Introduction to the City
The city of Ahmedabad, now the seventh largest metropolis in India and the largest in the state of Gujarat, was founded in 1411 AD as a walled city on the eastern bank of the river Sabarmati by Sultan Ahmed Shah; six hundred years later, Ahmedabad is a city at the intersection of the old and the new. While the fortification of the original walled city crumbled long ago, divisions between its varied groups come to the fore, violently pulling them apart. Centuries-old dargahs and havelis stand alongside high-rises and glitzy shopping malls inhabited by an affluent class rooted in tradition. Once known for its textile mills, it is now one of the fastest developing cities.
The city is divided by the Sabarmati River into two physically distinct eastern and western regions. The east bank of the river houses the old city, which includes the central town of Bhadra. This part of Ahmedabad is characterised by packed bazaars, the pol system of closely clustered buildings, and numerous places of worship. The western part of the city houses educational institutions, modern buildings, residential areas, shopping malls, multiplexes, and new business districts centered around roads such as Ashram Road, C. G. Road, and Sarkhej-Gandhinagar Highway. The local population in the city mostly converse in Gujarati, but with its high literacy rate, most people speak fluent Hindi and English.
Historically, Ahmedabad has been one of western India's most important centers of trade and commerce. During the Mughal reign, the city established itself as the home of a developing textile industry. It became one of the Empire's thriving centers of trade, mainly in textiles, which were exported as far as Europe, which earned it the nickname "Manchester of the East."
The settlement architecture of Ahmadabad represents a strong sense of the character of its conception through domestic buildings. The wooden architecture so prominently preferred is unique to the city. The entire settlement form is very 'organic' in its function, considering its climatic response for year-round comforts for the inhabitants.
The construction of the fort, the three gates at the end of the Maidan-e-Shahi, and the Jama Masjid, with a large maidan on its north and south, were the first acts of Sultan Ahmed Shah to establish this Islamic town.
After independence, modern buildings appeared in the city designed by Louis Kahn, Corbusier, Frank Lloyd Wright, B. V. Doshi, and Christopher Charles Benninger. These buildings vary from educational institutes to Memorial halls and Mills. Kankaria lake, one of the biggest lakes in Ahmedabad, was built in 1451 A.D.; in 2010, 34 other lakes were planned in and around Ahmedabad. One of the planned lakes includes Vastrapur lake in the western part of Ahmedabad, now a popular leisure spot for citizens.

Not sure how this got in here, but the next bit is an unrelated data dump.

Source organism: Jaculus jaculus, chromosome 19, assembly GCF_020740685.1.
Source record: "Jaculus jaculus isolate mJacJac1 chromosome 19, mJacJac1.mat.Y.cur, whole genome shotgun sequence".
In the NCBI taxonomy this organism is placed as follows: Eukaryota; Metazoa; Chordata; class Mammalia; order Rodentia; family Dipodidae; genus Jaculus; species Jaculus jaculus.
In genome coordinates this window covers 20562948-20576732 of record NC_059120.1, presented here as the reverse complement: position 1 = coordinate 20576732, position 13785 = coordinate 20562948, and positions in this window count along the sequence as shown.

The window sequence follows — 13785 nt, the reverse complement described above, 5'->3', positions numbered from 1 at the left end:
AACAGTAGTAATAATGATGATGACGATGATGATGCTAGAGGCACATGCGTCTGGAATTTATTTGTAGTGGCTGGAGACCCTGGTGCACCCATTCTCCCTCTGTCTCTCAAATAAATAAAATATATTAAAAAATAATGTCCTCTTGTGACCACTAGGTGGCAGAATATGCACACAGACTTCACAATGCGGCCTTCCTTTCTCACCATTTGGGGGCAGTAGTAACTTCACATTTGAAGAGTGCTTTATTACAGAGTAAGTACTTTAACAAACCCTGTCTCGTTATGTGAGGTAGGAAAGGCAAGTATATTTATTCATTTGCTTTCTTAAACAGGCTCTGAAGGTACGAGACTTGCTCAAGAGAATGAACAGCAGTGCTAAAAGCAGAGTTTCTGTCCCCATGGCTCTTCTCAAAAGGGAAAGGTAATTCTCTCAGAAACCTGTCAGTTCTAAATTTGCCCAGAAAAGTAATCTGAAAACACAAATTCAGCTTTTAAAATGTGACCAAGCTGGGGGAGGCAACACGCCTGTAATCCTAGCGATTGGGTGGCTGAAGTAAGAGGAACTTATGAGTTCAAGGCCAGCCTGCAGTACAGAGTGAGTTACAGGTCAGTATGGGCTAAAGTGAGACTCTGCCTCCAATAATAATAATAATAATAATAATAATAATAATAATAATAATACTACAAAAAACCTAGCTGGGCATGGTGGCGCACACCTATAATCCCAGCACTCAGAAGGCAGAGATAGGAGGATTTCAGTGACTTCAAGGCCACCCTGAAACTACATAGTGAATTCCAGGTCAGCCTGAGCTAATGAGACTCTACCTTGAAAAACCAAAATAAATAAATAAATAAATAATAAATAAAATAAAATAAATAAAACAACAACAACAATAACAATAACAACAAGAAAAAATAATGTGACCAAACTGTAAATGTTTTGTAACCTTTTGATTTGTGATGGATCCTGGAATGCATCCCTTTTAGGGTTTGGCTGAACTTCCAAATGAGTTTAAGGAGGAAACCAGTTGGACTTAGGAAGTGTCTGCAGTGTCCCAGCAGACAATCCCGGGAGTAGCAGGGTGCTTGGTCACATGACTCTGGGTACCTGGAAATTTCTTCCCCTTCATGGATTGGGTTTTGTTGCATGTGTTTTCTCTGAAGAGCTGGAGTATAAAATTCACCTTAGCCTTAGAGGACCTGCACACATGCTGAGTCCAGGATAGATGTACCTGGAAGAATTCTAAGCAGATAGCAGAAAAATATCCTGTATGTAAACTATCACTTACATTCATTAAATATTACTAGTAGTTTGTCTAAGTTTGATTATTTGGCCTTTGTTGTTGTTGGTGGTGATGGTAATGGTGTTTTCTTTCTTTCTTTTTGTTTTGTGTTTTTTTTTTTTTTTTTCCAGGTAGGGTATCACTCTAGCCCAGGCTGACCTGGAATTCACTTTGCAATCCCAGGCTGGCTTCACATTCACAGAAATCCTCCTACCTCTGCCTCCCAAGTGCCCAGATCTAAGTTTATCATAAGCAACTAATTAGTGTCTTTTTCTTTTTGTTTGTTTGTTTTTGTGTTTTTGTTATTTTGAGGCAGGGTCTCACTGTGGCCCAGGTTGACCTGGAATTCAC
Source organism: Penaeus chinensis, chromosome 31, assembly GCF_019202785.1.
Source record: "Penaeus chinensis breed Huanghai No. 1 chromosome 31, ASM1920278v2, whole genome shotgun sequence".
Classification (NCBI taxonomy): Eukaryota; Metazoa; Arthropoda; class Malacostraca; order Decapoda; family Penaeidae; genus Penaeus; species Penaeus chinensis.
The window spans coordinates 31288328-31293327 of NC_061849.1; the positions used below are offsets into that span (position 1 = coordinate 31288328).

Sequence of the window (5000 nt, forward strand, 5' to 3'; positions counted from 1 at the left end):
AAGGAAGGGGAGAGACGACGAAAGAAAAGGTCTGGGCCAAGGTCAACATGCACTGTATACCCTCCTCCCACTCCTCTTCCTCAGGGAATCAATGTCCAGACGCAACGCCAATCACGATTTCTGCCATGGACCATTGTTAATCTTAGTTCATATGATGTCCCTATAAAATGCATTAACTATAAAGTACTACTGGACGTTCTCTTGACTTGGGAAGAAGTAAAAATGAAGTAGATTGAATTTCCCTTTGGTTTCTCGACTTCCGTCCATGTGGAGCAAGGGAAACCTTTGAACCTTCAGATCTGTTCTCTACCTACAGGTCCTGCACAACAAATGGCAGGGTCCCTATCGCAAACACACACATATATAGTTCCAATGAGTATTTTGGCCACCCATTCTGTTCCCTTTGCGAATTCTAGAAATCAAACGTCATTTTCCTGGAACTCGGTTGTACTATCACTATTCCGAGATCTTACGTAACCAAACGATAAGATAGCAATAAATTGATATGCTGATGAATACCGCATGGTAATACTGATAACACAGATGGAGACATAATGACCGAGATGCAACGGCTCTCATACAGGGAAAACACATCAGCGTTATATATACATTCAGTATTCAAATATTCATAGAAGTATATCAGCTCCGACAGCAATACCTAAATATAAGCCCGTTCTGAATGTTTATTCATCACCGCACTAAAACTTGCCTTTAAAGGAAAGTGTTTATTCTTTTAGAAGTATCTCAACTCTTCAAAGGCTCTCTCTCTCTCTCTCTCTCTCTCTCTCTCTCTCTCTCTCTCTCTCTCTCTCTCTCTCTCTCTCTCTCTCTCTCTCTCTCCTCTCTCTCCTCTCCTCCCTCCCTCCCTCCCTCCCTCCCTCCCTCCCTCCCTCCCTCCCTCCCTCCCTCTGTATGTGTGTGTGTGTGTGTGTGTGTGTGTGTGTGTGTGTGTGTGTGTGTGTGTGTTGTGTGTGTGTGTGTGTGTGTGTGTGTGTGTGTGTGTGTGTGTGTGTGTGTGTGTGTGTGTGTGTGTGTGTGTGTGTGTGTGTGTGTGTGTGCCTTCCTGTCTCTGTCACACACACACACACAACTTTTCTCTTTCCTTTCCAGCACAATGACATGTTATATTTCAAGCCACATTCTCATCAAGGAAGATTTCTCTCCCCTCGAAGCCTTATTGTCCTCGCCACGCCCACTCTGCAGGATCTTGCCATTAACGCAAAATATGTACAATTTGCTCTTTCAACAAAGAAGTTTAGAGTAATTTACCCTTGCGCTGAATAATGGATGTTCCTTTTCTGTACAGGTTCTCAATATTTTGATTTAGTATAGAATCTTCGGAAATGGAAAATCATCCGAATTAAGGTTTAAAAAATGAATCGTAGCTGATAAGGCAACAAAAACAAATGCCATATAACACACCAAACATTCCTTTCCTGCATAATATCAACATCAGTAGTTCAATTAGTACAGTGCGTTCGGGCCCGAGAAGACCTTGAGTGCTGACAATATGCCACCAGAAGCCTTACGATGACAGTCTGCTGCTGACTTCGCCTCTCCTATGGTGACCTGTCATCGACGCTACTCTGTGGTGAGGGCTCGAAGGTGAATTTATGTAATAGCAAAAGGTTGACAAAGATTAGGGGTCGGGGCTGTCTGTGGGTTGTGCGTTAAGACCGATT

Ahmedabad enjoys a thriving cultural tradition, being the center of Gujarati cultural activities and diverse practices of different ethnic and religious communities. Popular celebrations and observances include Uttarayan – an annual kite-flying day on 14 January. The nine nights of Navratri are celebrated with people performing Garba – the folk dance of Gujarat. Other festivals, such as Deepavali, Holi, Eid ul-Fitr, and Christmas, are celebrated with equal enthusiasm. The annual Rath Yatra procession on the Ashadh-sud-bij date of the Hindu calendar and the procession of Tajia during the Muslim holy month of Muharram are integral parts of the city’s composite culture.
A significant industrial city long reputed for its textile industry and today more so for its chemical, petroleum, international trade & I.T. industries. Ahmedabad is also known for its financial services industry. The city is well connected internally and with other cities and states. Ever growing, the city's public transport is constantly being upgraded with BRTS service, metro train, railway station, and Airport.
Ahmedabad was selected among the first 20 Smart Cities in India under the Smart Cities Mission of the Ministry of Housing and Urban Affairs. Govt. of India announced on 28-Jan-2016. Despite being the 2nd largest city on the list, Ahmedabad stands 6th in rank in the country for its Smart City Plan.
Overall, along with being rooted in culture and traditions, Ahmedabad is soaring high in growth and development, home to several national, regional, and global scientific and educational institutions. The city's architecture reflects its tradition with many exquisite monuments, temples, and modern buildings.